While this study showed no relationship between glycemic index and diabetes, and is also in line with other studies that include only men, studies that include only women have shown some association between high GI and GL and diabetes.
A study comparing four different diets and weight loss include two diets higher in total carbohydrate and two higher in total protein. Each diet was further divided into plans that contained a greater amount of either low or high GI foods.7
Those eating the different GI diets had surprising effects with respect to weight loss. 56% of those eating a high carbohydrate / low-GI diet lost more than 5% of their body weight. At the same time, 66% of the high protein / high-GI dieters also lost more than 5% of weight. Even though the high protein / high-GI group lost weight at a higher rate, the high carb / low-GI group had a better outcome with respect to their risk factors for heart disease - with a greater loss of fat mass and reduction of their LDL cholesterol in spite of achieving lower weight loss than any of the other diets (although this was not statistically significant).
The other diets (high carb / high-GI and high protein / low-GI) had similar numbers of participants losing weight.
There are a few factors in the results that might have an impact on the validity of the research. The group of high carbohydrate / low-GI dieters may have had better reduction in their cardiac risk factors, but they also ate a lot more fiber. Those dieters also ate less fat than prescribed. Another drawback is that this is a small study lasting only 12 weeks. Dietary studies such as this are very difficult to do and the researchers and participants are to be commended. Unfortunately, the results often end up needing more questions to be answered.
The most important finding was that all four diets resulted in weight loss. All the groups lost about the same percentage of pounds: right around 5% of total body weight.
On the other hand, a high-GL diet may help maintain weight loss.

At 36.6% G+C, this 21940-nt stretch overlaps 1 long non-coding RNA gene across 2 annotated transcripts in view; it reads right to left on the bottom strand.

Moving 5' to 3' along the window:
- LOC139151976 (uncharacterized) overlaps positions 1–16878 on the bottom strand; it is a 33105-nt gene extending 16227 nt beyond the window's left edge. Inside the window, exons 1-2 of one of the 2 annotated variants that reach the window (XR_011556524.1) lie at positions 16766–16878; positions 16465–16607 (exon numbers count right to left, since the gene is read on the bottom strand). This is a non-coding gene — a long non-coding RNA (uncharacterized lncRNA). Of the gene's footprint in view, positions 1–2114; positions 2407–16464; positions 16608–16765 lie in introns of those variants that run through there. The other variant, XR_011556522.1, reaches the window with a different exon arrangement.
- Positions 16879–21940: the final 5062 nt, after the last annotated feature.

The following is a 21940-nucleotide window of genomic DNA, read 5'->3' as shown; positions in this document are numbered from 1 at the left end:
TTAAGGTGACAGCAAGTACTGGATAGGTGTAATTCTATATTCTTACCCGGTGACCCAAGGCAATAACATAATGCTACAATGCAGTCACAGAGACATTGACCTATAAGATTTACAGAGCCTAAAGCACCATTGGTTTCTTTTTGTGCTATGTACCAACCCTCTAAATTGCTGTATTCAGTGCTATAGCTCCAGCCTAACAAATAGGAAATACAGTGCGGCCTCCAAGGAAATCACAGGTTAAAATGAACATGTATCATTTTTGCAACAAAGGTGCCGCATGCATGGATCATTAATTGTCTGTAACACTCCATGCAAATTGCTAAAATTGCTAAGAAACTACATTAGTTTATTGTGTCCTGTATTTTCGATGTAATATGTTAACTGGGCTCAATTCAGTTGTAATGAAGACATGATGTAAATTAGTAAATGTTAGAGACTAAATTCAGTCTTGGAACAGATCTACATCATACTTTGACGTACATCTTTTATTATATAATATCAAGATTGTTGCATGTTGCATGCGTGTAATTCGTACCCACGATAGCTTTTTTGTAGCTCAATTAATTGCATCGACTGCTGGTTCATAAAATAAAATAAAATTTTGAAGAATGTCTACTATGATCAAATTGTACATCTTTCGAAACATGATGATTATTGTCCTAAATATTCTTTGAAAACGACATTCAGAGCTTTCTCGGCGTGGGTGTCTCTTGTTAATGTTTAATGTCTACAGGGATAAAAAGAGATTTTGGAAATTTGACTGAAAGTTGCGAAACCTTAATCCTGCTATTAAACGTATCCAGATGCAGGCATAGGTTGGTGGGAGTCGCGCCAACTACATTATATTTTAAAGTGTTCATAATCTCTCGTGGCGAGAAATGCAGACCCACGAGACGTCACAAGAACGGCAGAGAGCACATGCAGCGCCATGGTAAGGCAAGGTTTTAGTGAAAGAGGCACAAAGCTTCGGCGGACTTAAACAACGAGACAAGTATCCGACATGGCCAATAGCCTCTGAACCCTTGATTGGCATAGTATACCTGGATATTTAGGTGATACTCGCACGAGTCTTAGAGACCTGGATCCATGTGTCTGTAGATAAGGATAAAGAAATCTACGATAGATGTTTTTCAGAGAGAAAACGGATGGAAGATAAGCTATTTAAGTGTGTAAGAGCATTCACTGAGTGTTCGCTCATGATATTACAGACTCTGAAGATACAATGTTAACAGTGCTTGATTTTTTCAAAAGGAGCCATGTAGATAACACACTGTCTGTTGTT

A study looked at 42 clinically overweight but otherwise healthy men and women between the ages of 20 and 42.8 Participants received twice-weekly counseling sessions intended to lead to greater feelings of self-efficacy around weight loss. At the same time, they were randomly assigned to a high-Glycemic-Load diet or a low-Glycemic-Load diet. For the first six months of the study, all food was provided to the participants, then for the second six months of the study, the participants chose, shopped for, and cooked their own meals according to training they'd been given about their high-GL or low-GL diet and the number of calories they were assigned to eat.
Both groups lost about the same amount of weight, and the GL level of their diets did not appear to affect the participants' levels of self-efficacy. The researchers note that those on a low-GL diet regained some weight during the second six months of the study, while those on a high-GL diet maintained their initial weight loss. Despite their improved feelings of self-efficacy, those on a high-GL diet maintained their weight loss while their colleagues in the low-GL group regained weight. That suggests that a high-GL diet is more sustainable: they found it easier to maintain a high-Glycemic-Load diet on their own.
Most research on glycemic index has flaws. Many have a small sample size and are either isolated to males or females. There has been variability in reproducing data between studies. In a very large trial of 800 subjects, researchers found a wide variability in glucose response to identical meals between subjects.9 Glycemic index remains a useful guide, but is not necessarily a good clinical tool.